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Interview: Rain on His U.S. Film Debut in 'Speed Racer'

It's April 25 in Los Angeles, and it's Rain's press day for his U.S. film debut in Speed Racer. Although there was media attention from all over the world, Asian Loop got a chance to conduct a one-on-one interview with the Korean Superstar to talk about the film.

Based on the classic series by anime pioneer Tatsuo Yoshida, Speed Racer marks the Wachowski brothers’ first writing/directing collaboration since "The Matrix" movies. The story follows the young man Speed Racer, who grew up with racing in his blood. His brother, Rex Racer, was a legend in the sport, but he tragically died during a race, leaving a legacy that Speed is determined to fulfill. His father, Pops, designs race cars, and he created the Mach 6, a car Speed takes to new heights in racing.

Rain plays the role Taejo Togokahn, the lead driver and heir to Togokahn Motors, one of the most prominent racing companies in the World Racing League. In the film, rival company Royalton threatens to corrupt the sport of racing and take over Togokhan Motors. Thus, Rain's character of Taejo must work with competing driver Speed Racer to defend his family honor against the billionaire Arnold Royalton.

"It’s really well made and enjoyable," Rain says of his first Hollywood production, adding that everyone worked well together. He also loves that "the story is about hopes and dreams." He hopes that it will empower kids to reach for their own goals. Given his own humble roots and the hard work that drove his own success story, he strongly encourages children to believe in themselves.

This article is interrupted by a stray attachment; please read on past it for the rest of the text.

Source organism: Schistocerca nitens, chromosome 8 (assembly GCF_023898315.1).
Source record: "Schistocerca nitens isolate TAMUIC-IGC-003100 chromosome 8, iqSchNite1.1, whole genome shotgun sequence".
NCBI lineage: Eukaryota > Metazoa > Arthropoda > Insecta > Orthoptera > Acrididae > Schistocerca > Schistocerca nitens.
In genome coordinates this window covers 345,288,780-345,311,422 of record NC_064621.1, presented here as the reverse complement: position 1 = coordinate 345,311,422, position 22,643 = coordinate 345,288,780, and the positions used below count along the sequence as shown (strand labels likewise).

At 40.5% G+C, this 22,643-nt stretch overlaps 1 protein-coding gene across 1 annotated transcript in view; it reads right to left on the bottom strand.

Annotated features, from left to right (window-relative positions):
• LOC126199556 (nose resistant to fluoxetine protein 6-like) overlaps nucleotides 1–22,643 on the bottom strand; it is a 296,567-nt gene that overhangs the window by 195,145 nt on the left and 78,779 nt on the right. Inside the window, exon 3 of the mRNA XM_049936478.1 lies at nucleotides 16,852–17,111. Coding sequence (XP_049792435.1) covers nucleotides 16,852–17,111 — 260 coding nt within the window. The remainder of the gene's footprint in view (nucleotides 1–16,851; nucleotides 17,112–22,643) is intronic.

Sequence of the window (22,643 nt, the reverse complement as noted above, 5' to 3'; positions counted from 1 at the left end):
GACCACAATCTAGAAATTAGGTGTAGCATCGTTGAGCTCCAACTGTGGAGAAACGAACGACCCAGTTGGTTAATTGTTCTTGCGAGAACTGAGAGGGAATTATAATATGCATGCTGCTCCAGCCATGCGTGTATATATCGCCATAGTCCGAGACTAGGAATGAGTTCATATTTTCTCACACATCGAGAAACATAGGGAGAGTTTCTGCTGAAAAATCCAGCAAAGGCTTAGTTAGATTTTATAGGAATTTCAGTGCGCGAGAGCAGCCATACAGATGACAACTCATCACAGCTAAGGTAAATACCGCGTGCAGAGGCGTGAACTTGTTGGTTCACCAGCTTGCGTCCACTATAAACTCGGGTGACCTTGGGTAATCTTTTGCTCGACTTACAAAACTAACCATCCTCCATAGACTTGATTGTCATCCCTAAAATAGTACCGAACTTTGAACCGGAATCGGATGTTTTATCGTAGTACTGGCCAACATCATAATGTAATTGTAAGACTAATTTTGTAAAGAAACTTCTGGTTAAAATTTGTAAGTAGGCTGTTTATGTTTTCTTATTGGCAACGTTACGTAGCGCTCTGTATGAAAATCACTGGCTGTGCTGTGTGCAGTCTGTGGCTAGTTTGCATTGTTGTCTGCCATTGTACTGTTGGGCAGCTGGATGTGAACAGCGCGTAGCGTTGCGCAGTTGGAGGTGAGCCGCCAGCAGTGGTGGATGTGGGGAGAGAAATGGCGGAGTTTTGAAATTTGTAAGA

Although Rain has previously starred in the Korean movie I'm a Cyborg, But That's OK, working on Speed Racer was a different experience for him. "Acting is acting," Rain believes, but he notices that "Hollywood has a stronger support system for the funding of its films." Movies made in Asia do not enjoy similarly large investments into their production. Therefore, working in a movie like Speed Racer, with its budget of $300 million, was a completely new experience for Korean actor.

During the making of the film, the cast and crew became "like a family," according to Rain. This made the filming experience very enjoyable for the 25-year-old entertainer, though not always easy. Shot on location in Germany, the role required Rain to be in peak physical form and involved long hours performing in front of a green screen. And unlike many of the other actors in the film, Rain wasn't familiar with the original anime series. "It actually started before I was born, so I wasn't able to see it when I was young," admits Rain. So before the shooting began, Rain had to give himself a crash course on the show by catching up on old episodes.

Fans may wonder why Rain chose this role for his U.S. film debut. One reason he cites is his tremendous respect for the creators of the film, Larry and Andy Wachowski. "My trust for the Wachowski brothers was really deep. I was their fan," says the pop idol. Unlike The Matrix, which had a dark tone, The Wachowskis purposely made Speed Racer to be vibrantly bright and colorful. As a result, they achieved an almost magical world, what the brothers termed a "live-action anime look."